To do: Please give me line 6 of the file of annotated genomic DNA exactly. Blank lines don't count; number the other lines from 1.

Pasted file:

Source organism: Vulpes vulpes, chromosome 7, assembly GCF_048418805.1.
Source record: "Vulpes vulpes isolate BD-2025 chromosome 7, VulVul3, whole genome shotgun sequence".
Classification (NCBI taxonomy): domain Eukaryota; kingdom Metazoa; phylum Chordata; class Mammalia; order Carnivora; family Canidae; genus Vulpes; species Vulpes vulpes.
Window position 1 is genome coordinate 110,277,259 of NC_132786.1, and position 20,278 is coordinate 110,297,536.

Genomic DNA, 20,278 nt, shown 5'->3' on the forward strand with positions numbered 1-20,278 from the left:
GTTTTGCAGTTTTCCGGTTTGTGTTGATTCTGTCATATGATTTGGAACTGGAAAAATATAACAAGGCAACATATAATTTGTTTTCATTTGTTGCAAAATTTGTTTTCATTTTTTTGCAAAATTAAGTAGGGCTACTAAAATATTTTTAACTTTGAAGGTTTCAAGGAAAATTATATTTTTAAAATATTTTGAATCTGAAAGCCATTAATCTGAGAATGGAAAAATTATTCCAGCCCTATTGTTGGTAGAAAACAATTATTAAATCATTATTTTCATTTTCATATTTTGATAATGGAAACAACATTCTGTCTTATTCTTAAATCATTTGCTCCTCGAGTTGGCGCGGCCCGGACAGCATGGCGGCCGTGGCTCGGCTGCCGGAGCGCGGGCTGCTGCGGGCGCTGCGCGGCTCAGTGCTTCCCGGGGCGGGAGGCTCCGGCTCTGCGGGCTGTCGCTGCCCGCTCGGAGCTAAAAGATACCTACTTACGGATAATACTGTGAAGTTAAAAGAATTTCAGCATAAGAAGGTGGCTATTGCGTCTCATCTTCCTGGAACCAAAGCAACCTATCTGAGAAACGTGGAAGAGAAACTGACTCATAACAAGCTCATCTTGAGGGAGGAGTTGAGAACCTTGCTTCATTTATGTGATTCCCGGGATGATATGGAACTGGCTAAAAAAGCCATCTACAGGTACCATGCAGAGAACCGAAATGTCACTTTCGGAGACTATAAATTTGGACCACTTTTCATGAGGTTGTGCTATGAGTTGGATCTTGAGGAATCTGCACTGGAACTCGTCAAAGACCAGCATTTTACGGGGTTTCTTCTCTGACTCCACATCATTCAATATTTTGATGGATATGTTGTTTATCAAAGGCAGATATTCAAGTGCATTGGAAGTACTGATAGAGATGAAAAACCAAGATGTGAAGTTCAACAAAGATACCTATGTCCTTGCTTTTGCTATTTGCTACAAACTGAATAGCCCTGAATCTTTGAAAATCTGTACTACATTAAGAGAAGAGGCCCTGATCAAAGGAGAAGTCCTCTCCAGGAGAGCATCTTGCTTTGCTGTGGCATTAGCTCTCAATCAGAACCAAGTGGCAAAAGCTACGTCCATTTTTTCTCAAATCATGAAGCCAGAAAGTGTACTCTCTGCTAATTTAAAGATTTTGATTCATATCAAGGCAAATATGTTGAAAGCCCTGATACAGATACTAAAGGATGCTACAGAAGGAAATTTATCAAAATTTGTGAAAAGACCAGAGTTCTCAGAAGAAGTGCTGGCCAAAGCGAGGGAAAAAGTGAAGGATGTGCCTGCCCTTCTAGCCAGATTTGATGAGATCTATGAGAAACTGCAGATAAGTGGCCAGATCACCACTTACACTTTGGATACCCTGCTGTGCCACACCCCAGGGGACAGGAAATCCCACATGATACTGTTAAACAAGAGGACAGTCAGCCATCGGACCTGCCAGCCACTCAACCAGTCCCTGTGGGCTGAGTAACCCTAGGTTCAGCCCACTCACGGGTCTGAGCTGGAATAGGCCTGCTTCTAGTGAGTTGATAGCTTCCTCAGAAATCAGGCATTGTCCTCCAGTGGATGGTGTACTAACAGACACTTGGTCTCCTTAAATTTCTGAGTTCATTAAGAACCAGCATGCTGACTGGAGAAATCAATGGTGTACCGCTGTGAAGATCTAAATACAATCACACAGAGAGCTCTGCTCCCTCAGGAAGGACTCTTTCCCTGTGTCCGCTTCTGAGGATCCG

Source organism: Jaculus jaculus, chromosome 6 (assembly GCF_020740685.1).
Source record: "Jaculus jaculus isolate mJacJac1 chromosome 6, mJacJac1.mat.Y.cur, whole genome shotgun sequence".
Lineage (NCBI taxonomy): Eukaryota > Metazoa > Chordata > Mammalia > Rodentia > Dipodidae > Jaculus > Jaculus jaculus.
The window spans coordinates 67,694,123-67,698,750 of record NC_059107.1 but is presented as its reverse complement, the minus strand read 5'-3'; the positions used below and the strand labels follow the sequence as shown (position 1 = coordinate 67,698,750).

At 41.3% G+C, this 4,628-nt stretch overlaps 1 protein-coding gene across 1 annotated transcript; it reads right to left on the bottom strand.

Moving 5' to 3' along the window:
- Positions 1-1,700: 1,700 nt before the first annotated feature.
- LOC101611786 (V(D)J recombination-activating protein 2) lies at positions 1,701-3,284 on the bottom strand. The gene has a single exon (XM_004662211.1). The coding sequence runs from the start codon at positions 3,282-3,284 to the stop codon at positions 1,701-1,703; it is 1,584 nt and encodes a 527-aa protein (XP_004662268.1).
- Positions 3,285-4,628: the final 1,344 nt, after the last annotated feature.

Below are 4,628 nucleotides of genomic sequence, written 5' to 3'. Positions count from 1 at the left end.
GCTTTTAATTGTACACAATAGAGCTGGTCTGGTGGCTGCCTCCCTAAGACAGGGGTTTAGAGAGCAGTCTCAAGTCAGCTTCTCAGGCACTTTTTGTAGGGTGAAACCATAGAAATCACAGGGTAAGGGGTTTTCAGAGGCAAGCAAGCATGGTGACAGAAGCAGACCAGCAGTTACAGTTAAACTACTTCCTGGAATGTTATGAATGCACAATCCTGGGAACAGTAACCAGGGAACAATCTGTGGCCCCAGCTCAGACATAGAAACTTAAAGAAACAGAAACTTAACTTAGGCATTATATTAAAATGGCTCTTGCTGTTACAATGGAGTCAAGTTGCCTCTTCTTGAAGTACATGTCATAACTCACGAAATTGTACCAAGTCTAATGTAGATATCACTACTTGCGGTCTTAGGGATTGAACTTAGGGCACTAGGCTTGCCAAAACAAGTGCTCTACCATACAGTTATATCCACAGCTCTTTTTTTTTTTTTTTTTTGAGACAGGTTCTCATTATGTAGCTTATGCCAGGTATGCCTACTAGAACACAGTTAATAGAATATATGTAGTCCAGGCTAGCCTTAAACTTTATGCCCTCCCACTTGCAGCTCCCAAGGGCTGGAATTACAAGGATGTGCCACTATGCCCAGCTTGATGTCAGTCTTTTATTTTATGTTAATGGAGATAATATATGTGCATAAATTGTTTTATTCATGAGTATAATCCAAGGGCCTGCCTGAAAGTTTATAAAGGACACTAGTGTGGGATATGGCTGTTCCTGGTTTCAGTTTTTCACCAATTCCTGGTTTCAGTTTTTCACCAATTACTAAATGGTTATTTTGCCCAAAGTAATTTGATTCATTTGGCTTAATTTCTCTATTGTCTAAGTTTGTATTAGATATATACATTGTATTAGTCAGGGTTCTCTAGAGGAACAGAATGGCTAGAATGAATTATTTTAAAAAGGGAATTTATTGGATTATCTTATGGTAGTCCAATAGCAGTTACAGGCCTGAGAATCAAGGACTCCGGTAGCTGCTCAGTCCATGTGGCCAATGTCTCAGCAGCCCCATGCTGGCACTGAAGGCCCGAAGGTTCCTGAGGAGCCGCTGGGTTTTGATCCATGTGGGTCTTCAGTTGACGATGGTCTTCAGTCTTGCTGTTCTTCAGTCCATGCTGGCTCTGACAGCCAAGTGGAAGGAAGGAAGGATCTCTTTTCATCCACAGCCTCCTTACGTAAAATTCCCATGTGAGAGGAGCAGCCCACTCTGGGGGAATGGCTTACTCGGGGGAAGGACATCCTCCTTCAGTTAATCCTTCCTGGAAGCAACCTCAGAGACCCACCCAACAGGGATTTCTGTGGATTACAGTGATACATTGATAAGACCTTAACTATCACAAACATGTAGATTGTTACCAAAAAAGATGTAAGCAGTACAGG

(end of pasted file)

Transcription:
GTTTTGCAGTTTTCCGGTTTGTGTTGATTCTGTCATATGATTTGGAACTGGAAAAATATAACAAGGCAACATATAATTTGTTTTCATTTGTTGCAAAATTTGTTTTCATTTTTTTGCAAAATTAAGTAGGGCTACTAAAATATTTTTAACTTTGAAGGTTTCAAGGAAAATTATATTTTTAAAATATTTTGAATCTGAAAGCCATTAATCTGAGAATGGAAAAATTATTCCAGCCCTATTGTTGGTAGAAAACAATTATTAAATCATTATTTTCATTTTCATATTTTGATAATGGAAACAACATTCTGTCTTATTCTTAAATCATTTGCTCCTCGAGTTGGCGCGGCCCGGACAGCATGGCGGCCGTGGCTCGGCTGCCGGAGCGCGGGCTGCTGCGGGCGCTGCGCGGCTCAGTGCTTCCCGGGGCGGGAGGCTCCGGCTCTGCGGGCTGTCGCTGCCCGCTCGGAGCTAAAAGATACCTACTTACGGATAATACTGTGAAGTTAAAAGAATTTCAGCATAAGAAGGTGGCTATTGCGTCTCATCTTCCTGGAACCAAAGCAACCTATCTGAGAAACGTGGAAGAGAAACTGACTCATAACAAGCTCATCTTGAGGGAGGAGTTGAGAACCTTGCTTCATTTATGTGATTCCCGGGATGATATGGAACTGGCTAAAAAAGCCATCTACAGGTACCATGCAGAGAACCGAAATGTCACTTTCGGAGACTATAAATTTGGACCACTTTTCATGAGGTTGTGCTATGAGTTGGATCTTGAGGAATCTGCACTGGAACTCGTCAAAGACCAGCATTTTACGGGGTTTCTTCTCTGACTCCACATCATTCAATATTTTGATGGATATGTTGTTTATCAAAGGCAGATATTCAAGTGCATTGGAAGTACTGATAGAGATGAAAAACCAAGATGTGAAGTTCAACAAAGATACCTATGTCCTTGCTTTTGCTATTTGCTACAAACTGAATAGCCCTGAATCTTTGAAAATCTGTACTACATTAAGAGAAGAGGCCCTGATCAAAGGAGAAGTCCTCTCCAGGAGAGCATCTTGCTTTGCTGTGGCATTAGCTCTCAATCAGAACCAAGTGGCAAAAGCTACGTCCATTTTTTCTCAAATCATGAAGCCAGAAAGTGTACTCTCTGCTAATTTAAAGATTTTGATTCATATCAAGGCAAATATGTTGAAAGCCCTGATACAGATACTAAAGGATGCTACAGAAGGAAATTTATCAAAATTTGTGAAAAGACCAGAGTTCTCAGAAGAAGTGCTGGCCAAAGCGAGGGAAAAAGTGAAGGATGTGCCTGCCCTTCTAGCCAGATTTGATGAGATCTATGAGAAACTGCAGATAAGTGGCCAGATCACCACTTACACTTTGGATACCCTGCTGTGCCACACCCCAGGGGACAGGAAATCCCACATGATACTGTTAAACAAGAGGACAGTCAGCCATCGGACCTGCCAGCCACTCAACCAGTCCCTGTGGGCTGAGTAACCCTAGGTTCAGCCCACTCACGGGTCTGAGCTGGAATAGGCCTGCTTCTAGTGAGTTGATAGCTTCCTCAGAAATCAGGCATTGTCCTCCAGTGGATGGTGTACTAACAGACACTTGGTCTCCTTAAATTTCTGAGTTCATTAAGAACCAGCATGCTGACTGGAGAAATCAATGGTGTACCGCTGTGAAGATCTAAATACAATCACACAGAGAGCTCTGCTCCCTCAGGAAGGACTCTTTCCCTGTGTCCGCTTCTGAGGATCCG